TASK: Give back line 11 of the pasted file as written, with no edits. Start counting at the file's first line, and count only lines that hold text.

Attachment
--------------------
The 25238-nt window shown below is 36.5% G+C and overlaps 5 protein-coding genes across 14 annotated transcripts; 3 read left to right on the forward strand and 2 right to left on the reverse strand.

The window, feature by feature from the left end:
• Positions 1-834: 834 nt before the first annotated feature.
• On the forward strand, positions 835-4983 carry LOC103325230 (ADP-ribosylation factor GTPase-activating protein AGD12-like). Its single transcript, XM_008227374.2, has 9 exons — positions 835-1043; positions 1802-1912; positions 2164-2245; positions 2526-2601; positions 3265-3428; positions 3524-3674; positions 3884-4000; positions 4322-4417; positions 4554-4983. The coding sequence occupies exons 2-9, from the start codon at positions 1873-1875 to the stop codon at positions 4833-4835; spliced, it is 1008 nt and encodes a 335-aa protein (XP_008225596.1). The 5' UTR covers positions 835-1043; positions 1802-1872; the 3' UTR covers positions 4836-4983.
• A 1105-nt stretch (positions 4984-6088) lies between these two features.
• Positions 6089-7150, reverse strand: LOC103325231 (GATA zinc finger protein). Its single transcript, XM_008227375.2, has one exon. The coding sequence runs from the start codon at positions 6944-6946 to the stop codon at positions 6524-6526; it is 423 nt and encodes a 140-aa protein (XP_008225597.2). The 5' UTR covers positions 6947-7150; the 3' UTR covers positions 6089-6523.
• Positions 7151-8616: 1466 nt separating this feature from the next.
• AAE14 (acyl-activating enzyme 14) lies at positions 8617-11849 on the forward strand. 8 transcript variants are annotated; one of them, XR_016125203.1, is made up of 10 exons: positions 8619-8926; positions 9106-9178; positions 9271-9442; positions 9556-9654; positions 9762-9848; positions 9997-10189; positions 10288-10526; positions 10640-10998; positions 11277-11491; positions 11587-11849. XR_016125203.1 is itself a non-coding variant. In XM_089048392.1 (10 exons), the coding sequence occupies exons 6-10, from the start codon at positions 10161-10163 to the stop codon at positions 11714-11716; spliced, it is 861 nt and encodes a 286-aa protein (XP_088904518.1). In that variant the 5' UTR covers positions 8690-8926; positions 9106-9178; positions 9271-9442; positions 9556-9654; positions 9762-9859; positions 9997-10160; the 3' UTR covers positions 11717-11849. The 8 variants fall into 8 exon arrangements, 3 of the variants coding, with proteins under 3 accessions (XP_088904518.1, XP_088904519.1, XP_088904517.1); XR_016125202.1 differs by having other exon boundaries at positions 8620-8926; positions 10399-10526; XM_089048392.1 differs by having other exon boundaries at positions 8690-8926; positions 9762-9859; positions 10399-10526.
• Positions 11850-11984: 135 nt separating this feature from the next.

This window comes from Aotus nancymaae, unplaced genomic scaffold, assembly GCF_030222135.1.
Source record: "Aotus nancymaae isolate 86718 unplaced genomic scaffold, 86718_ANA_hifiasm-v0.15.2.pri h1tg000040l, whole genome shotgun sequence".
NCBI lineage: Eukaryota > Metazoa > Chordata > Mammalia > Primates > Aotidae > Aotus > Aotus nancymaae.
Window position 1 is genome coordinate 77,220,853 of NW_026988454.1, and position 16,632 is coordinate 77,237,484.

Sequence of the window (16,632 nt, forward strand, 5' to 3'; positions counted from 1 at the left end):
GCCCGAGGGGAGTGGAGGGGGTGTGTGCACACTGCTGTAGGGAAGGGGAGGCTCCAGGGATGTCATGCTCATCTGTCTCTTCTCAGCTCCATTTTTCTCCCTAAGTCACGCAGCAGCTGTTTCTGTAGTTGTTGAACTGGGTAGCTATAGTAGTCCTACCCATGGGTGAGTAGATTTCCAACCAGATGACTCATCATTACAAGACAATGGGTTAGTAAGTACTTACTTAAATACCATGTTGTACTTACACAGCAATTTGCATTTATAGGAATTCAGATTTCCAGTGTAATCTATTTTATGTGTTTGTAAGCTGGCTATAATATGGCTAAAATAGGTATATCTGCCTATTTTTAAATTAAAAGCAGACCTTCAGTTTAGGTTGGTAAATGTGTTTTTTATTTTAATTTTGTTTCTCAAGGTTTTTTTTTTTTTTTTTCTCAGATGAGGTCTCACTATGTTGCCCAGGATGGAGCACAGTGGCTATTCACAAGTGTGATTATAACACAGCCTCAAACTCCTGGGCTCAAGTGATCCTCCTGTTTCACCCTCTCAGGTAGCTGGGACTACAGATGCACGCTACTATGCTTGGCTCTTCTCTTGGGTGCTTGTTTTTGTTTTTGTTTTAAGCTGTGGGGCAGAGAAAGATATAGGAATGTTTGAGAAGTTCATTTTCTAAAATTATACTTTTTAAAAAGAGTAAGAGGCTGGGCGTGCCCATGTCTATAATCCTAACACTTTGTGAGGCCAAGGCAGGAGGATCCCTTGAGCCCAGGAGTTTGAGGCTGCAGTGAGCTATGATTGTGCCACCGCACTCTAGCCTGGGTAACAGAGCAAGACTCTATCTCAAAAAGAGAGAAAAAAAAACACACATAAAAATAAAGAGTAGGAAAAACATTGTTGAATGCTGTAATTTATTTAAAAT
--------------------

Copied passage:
Source record: "Aotus nancymaae isolate 86718 unplaced genomic scaffold, 86718_ANA_hifiasm-v0.15.2.pri h1tg000040l, whole genome shotgun sequence".